The first time I sat down with Michael Datcher in Culver City in 2005, I was a contributing writer for the Black Book Review (www.qbr.com). Even back then, he was working on Americus, set in East St. Louis, 13 miles from and foreshadowing Ferguson, a story tracing our historic and metaphorical roots to Egyptian civilization and the American story of initiation, intersecting at the vertices of race and violence.
I recall in our hour-long conversation, big brother Datcher ‘s spirituality mapping the internal struggles that define the real world strife that we are all currently embroiled in, from President Obama to demonstrations and riots in the streets of Oakland, Los Angeles, Chicago, Paris, Seoul and Furgeson. So, I am anticipating a holiday reading, meditation and the possibilities within a Professor Datcher project titled Americus—particularly in light of the recent verdict or lack thereof; no less than a month before the film Selma commemorates our recent history which is still present and for which past has been prologue; no less as our American nightmares are broadcast for a worldwide audience.
Datcher has noted in another radio station interview with Val Zavala of KCET that African-American men seem to find themselves trapped in a pop-culture-cemented reputation as tough or hard, but “what’s hard is being vulnerable,” he asserted. “What’s hard is telling the truth. What’s hard is not running away.”
His radio interview with Audio Boom continued, “That was much of my experience as a young man. Just walking the streets, going to school. Although I was a very educated man, a good student—I went to Berkeley eventually as an undergraduate in the Bay Area—I found that my education did not shine through my epidermis.”
Yes, From Emmitt Till to Trayvon Martin to Mike Brown—from Tamir, Michael, Eric, Jonathan, Sean, Amadou, Oscar, Edward to Anthony, black sons and genius gunned down before realizing their prime; from Montgomery to LA riots to Ferguson—we are all embroiled in the inferno. Then… Blackout on Black Friday, singe the economy. Internal, private and quiet struggles with hatred, resources, racism, rage, self-esteem, the enemy are broadcast in the world, real time. I guess it is the fire this winter, then charred soil. Makes me want to howl. I’m searching for insights and grasping for my own perspective on Furgeson and fallen son Mike Brown.
How can love of community, love of self, love of family play into mid-western Ferguson and America in the coming months? As vitiligo begins to set identical twins Asar and Set Americus apart from one another, is there symbolism for the American metaphorical twins, Black and White? How does the brand of racism in St. Louis differ from racism plaguing the nation ad nausea? Can a heartfelt and human approach to the loaded issues of race and racism create a different outcome hereto un-experienced in American history? Can we listen to one another? Can we feel one another? Will we heal? Heal correctly this time? What happens when circumstances don’t change and violence escalates, when we consistently refuse to learn from our history (definition of damnation)? What about the Midwest inspires the stories of Mike Brown, Asar and Set Americus, Miles Davis and Pastor Mark E. Whitlock? As Michael Datcher approaches another coming of age story, how much of his story is America’s collective story as we reach for the future in the 21st Century? Do our children really have to contend with all this non-sense with theirs—I truly did not believe I would have to with mine.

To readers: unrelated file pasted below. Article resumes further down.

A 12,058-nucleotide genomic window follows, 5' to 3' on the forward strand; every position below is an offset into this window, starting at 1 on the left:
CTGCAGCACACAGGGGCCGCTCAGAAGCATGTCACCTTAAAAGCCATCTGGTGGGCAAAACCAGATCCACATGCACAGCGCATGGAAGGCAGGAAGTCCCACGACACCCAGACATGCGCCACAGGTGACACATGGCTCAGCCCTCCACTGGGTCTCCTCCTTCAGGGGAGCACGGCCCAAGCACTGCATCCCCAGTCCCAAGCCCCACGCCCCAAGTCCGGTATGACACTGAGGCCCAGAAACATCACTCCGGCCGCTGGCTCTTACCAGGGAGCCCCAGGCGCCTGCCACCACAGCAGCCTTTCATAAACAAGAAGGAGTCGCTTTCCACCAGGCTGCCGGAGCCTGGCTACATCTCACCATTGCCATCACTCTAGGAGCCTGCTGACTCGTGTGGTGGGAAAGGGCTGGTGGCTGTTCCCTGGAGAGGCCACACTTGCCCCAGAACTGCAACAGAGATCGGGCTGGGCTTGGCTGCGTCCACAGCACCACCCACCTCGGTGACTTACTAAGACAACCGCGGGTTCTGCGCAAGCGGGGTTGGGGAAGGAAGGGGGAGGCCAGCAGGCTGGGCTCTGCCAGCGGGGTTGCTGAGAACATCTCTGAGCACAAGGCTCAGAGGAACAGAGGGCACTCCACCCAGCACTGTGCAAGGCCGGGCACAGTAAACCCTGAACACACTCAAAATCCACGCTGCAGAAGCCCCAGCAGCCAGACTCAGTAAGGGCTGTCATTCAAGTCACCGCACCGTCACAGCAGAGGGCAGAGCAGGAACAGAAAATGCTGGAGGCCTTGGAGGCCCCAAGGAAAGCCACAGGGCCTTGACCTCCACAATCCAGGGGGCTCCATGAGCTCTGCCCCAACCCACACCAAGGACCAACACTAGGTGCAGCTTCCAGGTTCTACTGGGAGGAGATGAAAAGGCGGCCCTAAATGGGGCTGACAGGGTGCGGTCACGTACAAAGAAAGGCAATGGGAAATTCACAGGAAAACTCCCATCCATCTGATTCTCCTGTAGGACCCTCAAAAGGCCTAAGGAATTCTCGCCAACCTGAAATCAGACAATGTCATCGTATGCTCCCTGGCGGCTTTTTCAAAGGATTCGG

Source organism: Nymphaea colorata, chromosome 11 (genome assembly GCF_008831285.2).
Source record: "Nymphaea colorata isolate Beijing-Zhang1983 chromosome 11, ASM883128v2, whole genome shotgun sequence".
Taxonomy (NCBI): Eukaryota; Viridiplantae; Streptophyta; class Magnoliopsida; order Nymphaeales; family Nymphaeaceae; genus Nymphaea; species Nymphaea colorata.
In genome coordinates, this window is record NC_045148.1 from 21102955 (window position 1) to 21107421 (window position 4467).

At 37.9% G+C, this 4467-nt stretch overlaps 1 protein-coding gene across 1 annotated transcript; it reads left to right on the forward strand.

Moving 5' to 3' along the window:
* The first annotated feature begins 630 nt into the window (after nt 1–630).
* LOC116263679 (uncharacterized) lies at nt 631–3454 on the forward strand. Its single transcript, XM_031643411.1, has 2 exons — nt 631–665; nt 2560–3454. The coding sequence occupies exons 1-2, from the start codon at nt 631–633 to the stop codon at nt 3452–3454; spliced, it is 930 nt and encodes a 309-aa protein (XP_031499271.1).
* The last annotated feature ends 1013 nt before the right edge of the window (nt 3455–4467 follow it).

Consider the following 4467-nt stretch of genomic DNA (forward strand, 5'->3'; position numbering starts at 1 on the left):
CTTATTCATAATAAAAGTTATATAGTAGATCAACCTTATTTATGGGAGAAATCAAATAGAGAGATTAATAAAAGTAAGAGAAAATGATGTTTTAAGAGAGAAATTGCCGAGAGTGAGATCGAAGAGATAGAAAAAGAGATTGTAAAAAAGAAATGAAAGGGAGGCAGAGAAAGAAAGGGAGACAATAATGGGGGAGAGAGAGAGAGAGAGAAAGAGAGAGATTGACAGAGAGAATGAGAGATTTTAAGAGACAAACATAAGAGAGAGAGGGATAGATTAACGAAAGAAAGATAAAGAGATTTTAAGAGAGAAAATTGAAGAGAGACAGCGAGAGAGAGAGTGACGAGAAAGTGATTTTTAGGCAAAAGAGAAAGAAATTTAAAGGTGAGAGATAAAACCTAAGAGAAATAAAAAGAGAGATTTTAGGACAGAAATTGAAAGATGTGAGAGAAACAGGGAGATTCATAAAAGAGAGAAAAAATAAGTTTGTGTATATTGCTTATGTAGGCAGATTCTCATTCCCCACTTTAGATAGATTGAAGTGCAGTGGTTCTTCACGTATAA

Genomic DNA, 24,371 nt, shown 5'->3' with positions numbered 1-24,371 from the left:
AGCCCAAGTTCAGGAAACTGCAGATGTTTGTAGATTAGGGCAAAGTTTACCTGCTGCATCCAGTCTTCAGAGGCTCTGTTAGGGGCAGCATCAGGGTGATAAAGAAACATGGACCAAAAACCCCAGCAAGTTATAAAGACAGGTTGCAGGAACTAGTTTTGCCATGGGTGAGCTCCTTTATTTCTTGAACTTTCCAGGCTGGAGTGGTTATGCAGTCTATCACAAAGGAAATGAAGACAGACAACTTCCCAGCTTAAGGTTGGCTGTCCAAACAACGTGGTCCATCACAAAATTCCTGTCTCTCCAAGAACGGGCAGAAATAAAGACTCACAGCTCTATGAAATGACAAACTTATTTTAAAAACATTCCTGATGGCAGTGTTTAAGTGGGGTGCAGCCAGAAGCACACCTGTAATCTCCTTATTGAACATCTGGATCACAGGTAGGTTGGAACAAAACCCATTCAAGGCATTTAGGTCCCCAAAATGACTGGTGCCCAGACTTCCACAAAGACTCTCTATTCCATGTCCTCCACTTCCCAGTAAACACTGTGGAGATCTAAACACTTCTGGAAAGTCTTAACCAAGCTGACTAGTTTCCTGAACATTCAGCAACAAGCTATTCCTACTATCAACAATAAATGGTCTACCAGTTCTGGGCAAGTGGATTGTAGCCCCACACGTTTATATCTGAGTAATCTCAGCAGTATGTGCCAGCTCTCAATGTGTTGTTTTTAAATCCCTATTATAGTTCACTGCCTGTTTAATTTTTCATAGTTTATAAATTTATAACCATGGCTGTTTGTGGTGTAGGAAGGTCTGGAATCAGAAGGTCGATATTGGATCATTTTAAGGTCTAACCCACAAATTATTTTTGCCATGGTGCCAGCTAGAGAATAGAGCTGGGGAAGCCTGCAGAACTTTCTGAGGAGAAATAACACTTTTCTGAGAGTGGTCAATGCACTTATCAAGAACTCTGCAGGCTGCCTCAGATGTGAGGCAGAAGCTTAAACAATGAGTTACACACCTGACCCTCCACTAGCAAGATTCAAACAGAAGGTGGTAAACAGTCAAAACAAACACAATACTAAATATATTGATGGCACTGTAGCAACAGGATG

If the Loyola Marymount professor’s former work is any true indicator, his novel Americus will supply unflinching insights as to why with knowings – knowing we can find passage over the seeming impasse of race relations in America, definitively – Yes. I am waiting to hear some iteration of Michael Datcher’s insights, just like on KCET radio in 2007 when he answered the interviewer –
“You raised the question … ‘Do black people really want to have families?’ That is typical of how black people are perceived,” he reflected. I see UC Berkeley Professor Emeritus of Sociology, Harry Edwards, nodding in quiet ascension. “You know, black people are human as well. It’s the demonizing of black people or the lack of an honest reflection of what black people are like.”
Until that institutional racism is burned to the ground; so that we love ourselves so much…
Professor Michael Datcher on book tour with Americus this winter. Official website of Michael Datcher is www.michaeldatcher.com.